Now let’s discuss a cash-out refinance, which involves exchanging your existing home loan with a larger mortgage in order to get cold hard cash.

This type of refinancing allows homeowners to tap into their home equity, assuming they have some, which is the value of the property less any existing mortgages or liens.

Let’s pretend the borrower from my example has a home that is now worth $437,500, thanks to a mix of mortgage payments and healthy home price appreciation.

That would allow them to pull $50,000 out of their home while keeping their new mortgage at that all-important 80% loan-to-value (LTV).

This cash out amount is added to the existing loan balance of $300,000, giving them a new loan balance of $350,000. What’s really cool is the mortgage payment would actually go down by about $25 in the process because of the large difference in interest rates.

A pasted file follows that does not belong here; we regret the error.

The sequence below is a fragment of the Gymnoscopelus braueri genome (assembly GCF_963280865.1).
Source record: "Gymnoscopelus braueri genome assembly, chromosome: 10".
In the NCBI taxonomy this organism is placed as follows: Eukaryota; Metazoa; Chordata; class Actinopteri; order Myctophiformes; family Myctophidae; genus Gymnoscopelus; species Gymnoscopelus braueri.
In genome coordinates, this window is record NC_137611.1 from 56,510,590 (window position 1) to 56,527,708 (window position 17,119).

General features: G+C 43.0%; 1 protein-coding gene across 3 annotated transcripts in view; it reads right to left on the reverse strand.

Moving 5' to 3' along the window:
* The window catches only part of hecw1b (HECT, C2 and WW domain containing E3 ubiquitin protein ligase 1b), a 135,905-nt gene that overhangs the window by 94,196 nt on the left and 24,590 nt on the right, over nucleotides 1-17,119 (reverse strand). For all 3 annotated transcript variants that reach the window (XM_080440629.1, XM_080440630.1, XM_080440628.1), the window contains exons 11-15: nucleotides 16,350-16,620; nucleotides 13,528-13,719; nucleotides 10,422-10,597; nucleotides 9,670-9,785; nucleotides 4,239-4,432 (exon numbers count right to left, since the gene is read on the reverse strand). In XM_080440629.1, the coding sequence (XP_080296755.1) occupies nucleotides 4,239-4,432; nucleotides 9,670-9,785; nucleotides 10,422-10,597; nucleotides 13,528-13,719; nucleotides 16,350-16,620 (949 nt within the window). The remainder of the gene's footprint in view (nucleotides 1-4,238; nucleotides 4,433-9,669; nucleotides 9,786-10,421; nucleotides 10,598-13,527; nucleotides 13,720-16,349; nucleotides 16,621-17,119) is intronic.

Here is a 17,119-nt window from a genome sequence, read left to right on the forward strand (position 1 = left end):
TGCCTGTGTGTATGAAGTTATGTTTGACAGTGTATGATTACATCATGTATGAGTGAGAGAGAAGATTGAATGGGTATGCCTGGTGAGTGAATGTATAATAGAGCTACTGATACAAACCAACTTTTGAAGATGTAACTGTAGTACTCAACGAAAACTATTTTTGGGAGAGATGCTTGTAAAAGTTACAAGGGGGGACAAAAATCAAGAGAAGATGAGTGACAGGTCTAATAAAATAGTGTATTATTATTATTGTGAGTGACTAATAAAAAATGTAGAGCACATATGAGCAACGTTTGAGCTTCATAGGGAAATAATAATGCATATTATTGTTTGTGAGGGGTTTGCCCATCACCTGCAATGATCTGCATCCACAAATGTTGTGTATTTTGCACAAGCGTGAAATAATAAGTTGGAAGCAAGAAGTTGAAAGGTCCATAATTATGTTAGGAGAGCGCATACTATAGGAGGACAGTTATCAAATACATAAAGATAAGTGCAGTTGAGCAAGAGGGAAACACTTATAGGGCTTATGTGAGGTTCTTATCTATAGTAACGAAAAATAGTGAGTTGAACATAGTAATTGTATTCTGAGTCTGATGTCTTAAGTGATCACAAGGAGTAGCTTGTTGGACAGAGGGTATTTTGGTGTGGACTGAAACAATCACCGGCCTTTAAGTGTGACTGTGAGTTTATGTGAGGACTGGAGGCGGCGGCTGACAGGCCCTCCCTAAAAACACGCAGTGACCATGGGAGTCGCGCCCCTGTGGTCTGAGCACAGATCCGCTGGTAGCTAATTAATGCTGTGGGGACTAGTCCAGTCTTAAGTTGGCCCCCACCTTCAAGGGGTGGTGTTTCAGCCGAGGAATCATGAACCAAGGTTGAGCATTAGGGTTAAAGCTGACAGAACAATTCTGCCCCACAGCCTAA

So even though the borrower took on more debt via the refinance, they’d actually save money each month relative to their old loan payment.

Now a more in-depth example:

Loan amount: $200,000
Existing mortgage rate: 6.5% 30-year fixed
Existing mortgage payment: $1,264.14
Cash out amount: $50,000
New loan amount: $250,000
New mortgage rate: 4.25% 30-year fixed
New mortgage payment: $ 1,229.85

In this scenario, you’d refinance from a 30-year fixed into another 30-year fixed, but you’d lower your mortgage rate significantly and get $50,000 cash in your pocket (less closing costs).